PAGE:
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Posted on Nov 18, 2014

The Hunts Head West – Part 1

Time to dust off the blog and bring it back to life! So much has happened since I last wrote but rather than try to re-cap everything, I’ll jump right in at the start of our most recent new chapter.


What a whirlwind the last two months have been! Andrew flew out to interview with Oregon State University, a few days later they offered him the position and a little more than a month later, we waved good-bye to NC and started the journey cross-country!

After selling off most of our ‘big stuff,’ we loaded the remainders into a moving truck and said good-bye to our home in Brunswick County. Despite getting rid of so many things, we still had SOOO….MUCH….STUFF. It seemed to multiply everytime I turned around – ridiculous! Fortunately, Andrew’s parents bravely (or stupidly, depending on how you look at it :)  ) offered to help us, and we could never have done it without them.







These pictures make me tired all over again.

Packing an entire household is a lot like running a marathon – it’s an extreme test of endurance that feels endless and all you want at the end of it is soda and junk food.


After packing, we had to then clean the house which is always awesome but even more so after dirty shoes have trudged in and out a bajillion times and anxious dogs have shed several hundred layers of fur in the span of 72 hours. I may be exaggerating. But probably not.


Honestly, our very last days in the fair county of Brunswick are a blur of packing/cleaning/preparing to travel cross-country. Andrew and I barely slept and, in case any of you were unsure, sleep deprivation always makes you more organized, calm and clear-thinking. Or something like that.

The dogs were total champs during this crazy time. Sawyer and Wally definitely knew what was up – Sawyer was in full-on pout mode and Wally was my constant shadow. (In all fairness, this is not that different from their normal personalities but I could tell that they just knew). The girls thought it was mostly a big game, as in ‘Hey, what’s this pile of stuff in the living room? Maybe we should chew some of it up?” That was mostly Ella’s line of reasoning but I’m pretty sure Sasha & Annie assisted her in the destruction of several small items.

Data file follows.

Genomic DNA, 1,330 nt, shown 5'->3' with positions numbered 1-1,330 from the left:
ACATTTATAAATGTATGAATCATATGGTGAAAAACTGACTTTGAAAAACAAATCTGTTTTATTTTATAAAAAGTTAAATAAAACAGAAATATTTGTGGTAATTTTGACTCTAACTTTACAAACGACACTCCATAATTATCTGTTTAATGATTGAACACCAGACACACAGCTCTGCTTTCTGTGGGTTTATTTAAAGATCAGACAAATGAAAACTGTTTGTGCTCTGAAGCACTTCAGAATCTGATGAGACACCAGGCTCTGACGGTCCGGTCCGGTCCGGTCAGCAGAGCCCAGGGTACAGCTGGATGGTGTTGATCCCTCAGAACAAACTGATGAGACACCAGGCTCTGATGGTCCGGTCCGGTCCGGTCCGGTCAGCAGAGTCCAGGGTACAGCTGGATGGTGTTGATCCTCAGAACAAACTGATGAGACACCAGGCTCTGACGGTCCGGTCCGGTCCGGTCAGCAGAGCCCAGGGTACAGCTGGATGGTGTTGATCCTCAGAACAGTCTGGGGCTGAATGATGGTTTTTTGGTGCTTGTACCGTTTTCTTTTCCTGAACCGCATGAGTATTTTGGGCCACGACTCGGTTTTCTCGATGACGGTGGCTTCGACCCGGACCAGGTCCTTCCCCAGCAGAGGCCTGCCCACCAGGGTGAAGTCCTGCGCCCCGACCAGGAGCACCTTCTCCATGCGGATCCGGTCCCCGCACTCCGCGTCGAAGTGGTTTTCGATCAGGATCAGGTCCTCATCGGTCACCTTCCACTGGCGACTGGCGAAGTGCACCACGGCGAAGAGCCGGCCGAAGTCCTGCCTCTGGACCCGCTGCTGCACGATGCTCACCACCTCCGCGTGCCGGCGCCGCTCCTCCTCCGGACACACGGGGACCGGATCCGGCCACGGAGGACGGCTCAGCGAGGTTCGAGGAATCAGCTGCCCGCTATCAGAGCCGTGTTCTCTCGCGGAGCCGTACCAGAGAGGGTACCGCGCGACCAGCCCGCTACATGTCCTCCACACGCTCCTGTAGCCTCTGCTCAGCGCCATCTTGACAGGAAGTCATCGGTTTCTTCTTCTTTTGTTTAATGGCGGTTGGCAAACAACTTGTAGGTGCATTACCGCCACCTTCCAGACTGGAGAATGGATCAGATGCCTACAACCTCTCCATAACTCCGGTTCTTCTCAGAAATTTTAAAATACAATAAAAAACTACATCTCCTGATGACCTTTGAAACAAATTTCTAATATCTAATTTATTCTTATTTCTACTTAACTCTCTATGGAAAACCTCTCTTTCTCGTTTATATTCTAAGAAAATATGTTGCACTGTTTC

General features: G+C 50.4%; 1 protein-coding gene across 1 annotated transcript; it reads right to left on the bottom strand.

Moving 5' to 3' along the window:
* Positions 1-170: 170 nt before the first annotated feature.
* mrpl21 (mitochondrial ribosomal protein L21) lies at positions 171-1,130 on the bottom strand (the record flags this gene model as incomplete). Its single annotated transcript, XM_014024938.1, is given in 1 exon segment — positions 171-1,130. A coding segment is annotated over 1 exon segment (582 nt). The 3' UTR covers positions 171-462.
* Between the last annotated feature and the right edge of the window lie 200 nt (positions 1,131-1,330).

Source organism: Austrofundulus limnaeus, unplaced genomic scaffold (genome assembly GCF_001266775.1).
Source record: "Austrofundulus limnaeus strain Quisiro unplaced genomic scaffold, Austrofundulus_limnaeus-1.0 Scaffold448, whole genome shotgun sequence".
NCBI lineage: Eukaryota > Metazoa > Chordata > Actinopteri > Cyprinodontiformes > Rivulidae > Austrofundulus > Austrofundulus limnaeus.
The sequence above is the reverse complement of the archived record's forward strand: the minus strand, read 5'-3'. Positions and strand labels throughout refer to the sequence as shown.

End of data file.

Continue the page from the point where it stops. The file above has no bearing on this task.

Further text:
At the time, I couldn’t really process the fact that we were moving far, far away from our family and friends. I think I was afraid that if I did take the time to let that fact truly register, I would just simply break down. Don’t get me wrong, I was definitely excited at the prospect of a new adventure but I can also be terribly opposed to change, especially when it involves saying good-bye to people I love coupled with the knowledge that I am causing them sadness. Saying goodbye to family, to close friends, to a job that I loved – that is no small task.

The unfortunate thing about not fully processing emotions when they first occur is that they always turn up later, all the more fierce for having been ignored – like when you’re all the way across the country and totally on your own.
So, now that I’m no longer a sleep-deprived cross-country move zombie, a few words:

To our family (Mom, Dad, Michel, David, Nicole, Robbie, Blaize & Grandpa Jim): I am so grateful that we lived in North Carolina these last two years, giving us the chance to spend more time together and create wonderful memories – Thanksgiving on the lake, RunDisney, squeezing everyone into our living room last Christmas, Kiawah, Provisions, oh so many things. I love you, I miss you & I’m grateful for your unending support. Andrew and I are so blessed to have such a loving family. But hey! We will at least get to see more of that crazy sister in L.A. now (right, Sydney?)

To our friends: We’re so glad to have known you! We are so grateful for your fellowship in Christ and the many fun times we shared together. We miss you all very much and wish we could teleport you over to our house every Tuesday at 6:30.

To the amazing animal rescue community of Brunswick County: What a crazy bunch of people you are! But wow am I glad to have known you. Working at the shelter changed my life and introduced me to so many beautiful people. I miss my ‘work family’ and ‘volunteer family.’ I do not miss driving the Tahoe or my freezing cold office.

That’s all for now, folks but check back in tomorrow to hear all about our incredibly well-laid out & organized drive across the country with five dogs. I swear there is only a slight touch of sarcasm in that previous sentence.

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